The name of this blog, The Incomplete Reader, came from a book I started to read 50 years ago and have still not finished! I’m sure we all have books like that on our shelves, books in which we lost interest part way through, or that just needed a different time or context.
I’ve enjoyed the Robert Galbraith (J.K. Rowling) Cormoran Strike novels and was looking forward to reading the latest, The Ink Black Heart. I started and I have stopped. The plot revolves around a chat on Twitter and other platforms and the chat string is in the book just like you’d see it online. It is really hard to read and, as I found out by googling around, it’s particularly hard on an e-reader like Kindle. The book is 1000+ pages and that seems like a long way to go with a difficult-to-read text. So I employed the Nancy Pearl rule: if you are 50 or younger, read 50 pages and then change to another book. If you are over 50, subtract your age from 100 and then go ahead and shift. I actually made it to p. 155 (26 would have been my magic number). And I quit.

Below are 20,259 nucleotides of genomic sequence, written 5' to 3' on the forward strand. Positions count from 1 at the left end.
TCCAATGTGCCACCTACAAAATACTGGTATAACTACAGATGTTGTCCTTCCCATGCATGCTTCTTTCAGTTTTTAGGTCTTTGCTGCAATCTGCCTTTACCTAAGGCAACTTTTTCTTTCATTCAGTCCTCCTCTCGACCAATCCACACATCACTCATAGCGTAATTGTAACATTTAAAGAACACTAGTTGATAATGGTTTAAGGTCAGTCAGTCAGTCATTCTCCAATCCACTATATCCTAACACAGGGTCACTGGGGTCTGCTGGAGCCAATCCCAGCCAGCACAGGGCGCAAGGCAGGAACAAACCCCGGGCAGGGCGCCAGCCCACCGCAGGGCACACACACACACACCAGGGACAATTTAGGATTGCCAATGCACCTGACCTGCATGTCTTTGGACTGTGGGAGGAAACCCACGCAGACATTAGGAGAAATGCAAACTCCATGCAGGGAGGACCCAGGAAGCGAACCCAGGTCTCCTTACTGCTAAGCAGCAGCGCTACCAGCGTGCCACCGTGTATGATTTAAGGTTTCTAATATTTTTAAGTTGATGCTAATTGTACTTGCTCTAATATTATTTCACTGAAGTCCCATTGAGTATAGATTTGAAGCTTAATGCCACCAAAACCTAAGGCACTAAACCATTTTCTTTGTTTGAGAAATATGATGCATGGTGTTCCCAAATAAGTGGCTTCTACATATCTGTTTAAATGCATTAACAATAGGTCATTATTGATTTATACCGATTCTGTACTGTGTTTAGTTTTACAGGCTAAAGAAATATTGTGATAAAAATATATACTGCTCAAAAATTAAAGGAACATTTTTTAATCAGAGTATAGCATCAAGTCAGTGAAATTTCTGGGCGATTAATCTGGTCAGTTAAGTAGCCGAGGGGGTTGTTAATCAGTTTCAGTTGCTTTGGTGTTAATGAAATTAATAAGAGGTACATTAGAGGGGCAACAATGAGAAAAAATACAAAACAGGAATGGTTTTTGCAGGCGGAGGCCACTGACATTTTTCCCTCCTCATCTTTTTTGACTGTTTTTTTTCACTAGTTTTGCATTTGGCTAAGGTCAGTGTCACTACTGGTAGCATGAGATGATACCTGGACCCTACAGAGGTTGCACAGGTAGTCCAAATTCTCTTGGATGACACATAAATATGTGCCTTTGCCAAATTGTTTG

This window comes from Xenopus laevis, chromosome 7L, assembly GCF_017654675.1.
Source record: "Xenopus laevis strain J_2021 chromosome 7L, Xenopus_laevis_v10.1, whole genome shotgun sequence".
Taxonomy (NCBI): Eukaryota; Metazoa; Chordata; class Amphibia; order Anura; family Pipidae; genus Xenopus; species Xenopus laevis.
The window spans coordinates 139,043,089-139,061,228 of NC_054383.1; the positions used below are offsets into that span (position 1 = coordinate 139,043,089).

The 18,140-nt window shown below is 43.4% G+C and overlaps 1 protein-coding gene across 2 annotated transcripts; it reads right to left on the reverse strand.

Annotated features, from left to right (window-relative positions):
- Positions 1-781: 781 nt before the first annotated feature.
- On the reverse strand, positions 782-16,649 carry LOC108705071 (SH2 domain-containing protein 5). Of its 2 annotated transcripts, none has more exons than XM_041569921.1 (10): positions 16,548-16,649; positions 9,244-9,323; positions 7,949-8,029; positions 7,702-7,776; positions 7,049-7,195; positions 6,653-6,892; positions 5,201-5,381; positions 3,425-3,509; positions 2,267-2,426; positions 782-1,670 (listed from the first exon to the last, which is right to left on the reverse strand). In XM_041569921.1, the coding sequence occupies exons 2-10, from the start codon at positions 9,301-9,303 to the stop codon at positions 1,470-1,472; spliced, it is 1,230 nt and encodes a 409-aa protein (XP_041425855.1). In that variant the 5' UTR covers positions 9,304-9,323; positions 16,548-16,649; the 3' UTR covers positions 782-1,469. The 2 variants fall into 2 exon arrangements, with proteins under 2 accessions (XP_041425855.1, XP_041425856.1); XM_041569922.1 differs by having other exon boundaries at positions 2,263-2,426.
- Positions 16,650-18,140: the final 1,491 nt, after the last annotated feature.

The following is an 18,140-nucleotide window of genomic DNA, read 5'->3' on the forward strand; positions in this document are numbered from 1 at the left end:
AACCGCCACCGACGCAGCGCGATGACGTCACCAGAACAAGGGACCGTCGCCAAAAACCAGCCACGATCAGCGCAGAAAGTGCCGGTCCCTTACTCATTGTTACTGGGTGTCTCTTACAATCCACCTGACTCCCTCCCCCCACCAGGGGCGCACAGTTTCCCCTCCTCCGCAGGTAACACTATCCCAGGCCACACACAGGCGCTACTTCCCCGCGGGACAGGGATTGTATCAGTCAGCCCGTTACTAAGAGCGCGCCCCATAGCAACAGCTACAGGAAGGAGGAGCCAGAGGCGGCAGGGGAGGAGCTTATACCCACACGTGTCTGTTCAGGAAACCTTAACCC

So this led me to another started but not finished novel, The Mirror and the Light by Hilary Mantel. Mantel sadly died on September 22 at age 70 following a stroke. I had started this volume 3 of her Thomas Cromwell series (Wolf Hall and Bring Up the Bodies are the first two) a couple years ago and then set it aside for one reason or another. But I am very happy to be back in the court of Henry VIII with Cromwell and the rest. She writes this amazing description of Henry after a meeting with his courtiers on the possible fate of his daughter Mary: Now the same prince, dragging away from the council chambers wraps his gown about himself, the fine calf visibly bandaged, his face puffy and pale. Henry is the site, his body the locus, the blood and bile and phlegm; his burdened and oppressed flesh the place where all arguments come to rest. (pp. 97-98) This is a book to finish.
I did finish the Black Ink Heart recently with dogged determination because it was a library book and there was a deadline! BUT I skipped ALL the texts and internet conversations and suffered no loss of plot, except for plot loss due to the great length of the book. I rented a cart to haul it to the library book return and was treated for a wrist sprain after holding the book upright for a few days. But otherwise was unscathed, but not thrilled, from the reading. As a palate cleanser, I just finished Ann Cleeves recent book, Rising Tide, set at Holy Island of Lindisfarne. 👍Beth
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Thanks, Beth. When I was reading around people were saying that you needed the chat stream for the plot. I was thinking to skip it also. Might try again sometime. In the meantime, back to Thomas Cromwell!